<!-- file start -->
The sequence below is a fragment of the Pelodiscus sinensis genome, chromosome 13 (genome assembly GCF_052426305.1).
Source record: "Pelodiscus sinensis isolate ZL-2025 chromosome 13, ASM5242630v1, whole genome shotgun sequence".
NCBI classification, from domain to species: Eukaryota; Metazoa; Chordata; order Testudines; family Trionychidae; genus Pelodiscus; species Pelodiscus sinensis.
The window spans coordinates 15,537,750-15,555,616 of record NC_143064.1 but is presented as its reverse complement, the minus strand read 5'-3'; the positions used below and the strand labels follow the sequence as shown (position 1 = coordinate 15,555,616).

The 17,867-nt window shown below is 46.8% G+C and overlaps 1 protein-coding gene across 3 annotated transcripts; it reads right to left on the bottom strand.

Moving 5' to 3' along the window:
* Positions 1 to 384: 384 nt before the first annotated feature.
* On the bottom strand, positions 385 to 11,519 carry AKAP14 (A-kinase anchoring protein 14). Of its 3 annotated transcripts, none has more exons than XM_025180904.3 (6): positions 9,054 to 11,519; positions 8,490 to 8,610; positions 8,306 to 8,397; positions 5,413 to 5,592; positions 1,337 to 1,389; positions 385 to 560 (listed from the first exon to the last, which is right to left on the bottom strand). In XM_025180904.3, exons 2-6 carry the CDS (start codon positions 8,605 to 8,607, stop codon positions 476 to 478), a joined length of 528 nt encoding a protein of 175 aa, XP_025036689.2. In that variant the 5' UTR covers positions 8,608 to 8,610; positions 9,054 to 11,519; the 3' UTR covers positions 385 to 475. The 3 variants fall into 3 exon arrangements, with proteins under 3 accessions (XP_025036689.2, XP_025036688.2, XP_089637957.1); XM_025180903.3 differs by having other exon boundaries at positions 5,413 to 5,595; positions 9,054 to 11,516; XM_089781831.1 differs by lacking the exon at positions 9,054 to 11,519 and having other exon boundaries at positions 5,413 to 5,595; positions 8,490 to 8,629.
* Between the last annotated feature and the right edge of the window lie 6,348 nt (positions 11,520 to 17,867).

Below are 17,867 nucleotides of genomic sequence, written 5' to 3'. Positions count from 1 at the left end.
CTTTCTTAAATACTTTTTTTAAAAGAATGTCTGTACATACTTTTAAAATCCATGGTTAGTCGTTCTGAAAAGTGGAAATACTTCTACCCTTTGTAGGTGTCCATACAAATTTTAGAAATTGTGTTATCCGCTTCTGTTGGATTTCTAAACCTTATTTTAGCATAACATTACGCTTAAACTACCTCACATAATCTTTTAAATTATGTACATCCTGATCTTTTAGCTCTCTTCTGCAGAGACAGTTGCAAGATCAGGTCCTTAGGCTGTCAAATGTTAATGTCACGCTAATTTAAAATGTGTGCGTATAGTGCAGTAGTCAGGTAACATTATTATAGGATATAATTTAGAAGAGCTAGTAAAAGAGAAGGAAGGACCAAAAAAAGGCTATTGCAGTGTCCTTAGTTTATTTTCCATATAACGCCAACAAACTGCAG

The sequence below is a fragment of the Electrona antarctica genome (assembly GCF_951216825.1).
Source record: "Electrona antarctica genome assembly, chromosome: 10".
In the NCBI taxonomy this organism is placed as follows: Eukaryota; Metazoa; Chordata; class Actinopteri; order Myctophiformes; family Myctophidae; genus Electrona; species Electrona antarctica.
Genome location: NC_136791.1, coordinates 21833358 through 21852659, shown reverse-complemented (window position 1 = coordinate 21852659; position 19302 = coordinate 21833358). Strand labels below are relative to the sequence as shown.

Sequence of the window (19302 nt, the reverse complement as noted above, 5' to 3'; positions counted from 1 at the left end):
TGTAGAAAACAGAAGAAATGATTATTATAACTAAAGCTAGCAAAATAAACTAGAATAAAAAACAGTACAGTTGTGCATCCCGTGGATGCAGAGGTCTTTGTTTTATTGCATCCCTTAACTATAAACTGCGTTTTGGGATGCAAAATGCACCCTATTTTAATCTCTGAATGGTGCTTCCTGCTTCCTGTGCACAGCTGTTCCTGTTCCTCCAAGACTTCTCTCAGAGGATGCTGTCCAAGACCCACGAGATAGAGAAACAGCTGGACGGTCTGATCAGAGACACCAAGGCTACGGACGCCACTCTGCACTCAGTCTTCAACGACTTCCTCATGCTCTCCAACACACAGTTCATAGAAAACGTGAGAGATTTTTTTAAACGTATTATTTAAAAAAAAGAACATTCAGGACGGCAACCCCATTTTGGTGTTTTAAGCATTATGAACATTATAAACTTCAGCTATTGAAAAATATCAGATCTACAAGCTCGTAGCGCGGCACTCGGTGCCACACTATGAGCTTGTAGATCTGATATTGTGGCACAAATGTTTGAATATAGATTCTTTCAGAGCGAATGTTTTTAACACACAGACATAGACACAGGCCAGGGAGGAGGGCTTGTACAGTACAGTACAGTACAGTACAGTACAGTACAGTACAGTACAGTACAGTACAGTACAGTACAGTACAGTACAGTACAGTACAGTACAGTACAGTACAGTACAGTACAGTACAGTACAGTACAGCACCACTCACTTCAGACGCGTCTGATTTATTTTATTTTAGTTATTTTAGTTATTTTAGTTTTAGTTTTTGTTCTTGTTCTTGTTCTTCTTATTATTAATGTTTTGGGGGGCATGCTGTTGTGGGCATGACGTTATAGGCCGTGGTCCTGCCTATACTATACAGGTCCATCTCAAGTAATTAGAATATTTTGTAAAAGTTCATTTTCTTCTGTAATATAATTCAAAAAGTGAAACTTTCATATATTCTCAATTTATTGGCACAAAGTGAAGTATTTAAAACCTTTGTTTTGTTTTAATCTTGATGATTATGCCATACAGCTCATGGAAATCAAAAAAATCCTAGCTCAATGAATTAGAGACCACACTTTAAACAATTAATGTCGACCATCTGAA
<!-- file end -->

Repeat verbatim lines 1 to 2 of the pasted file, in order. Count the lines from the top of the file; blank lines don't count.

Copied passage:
The sequence below is a fragment of the Pelodiscus sinensis genome, chromosome 13 (genome assembly GCF_052426305.1).
Source record: "Pelodiscus sinensis isolate ZL-2025 chromosome 13, ASM5242630v1, whole genome shotgun sequence".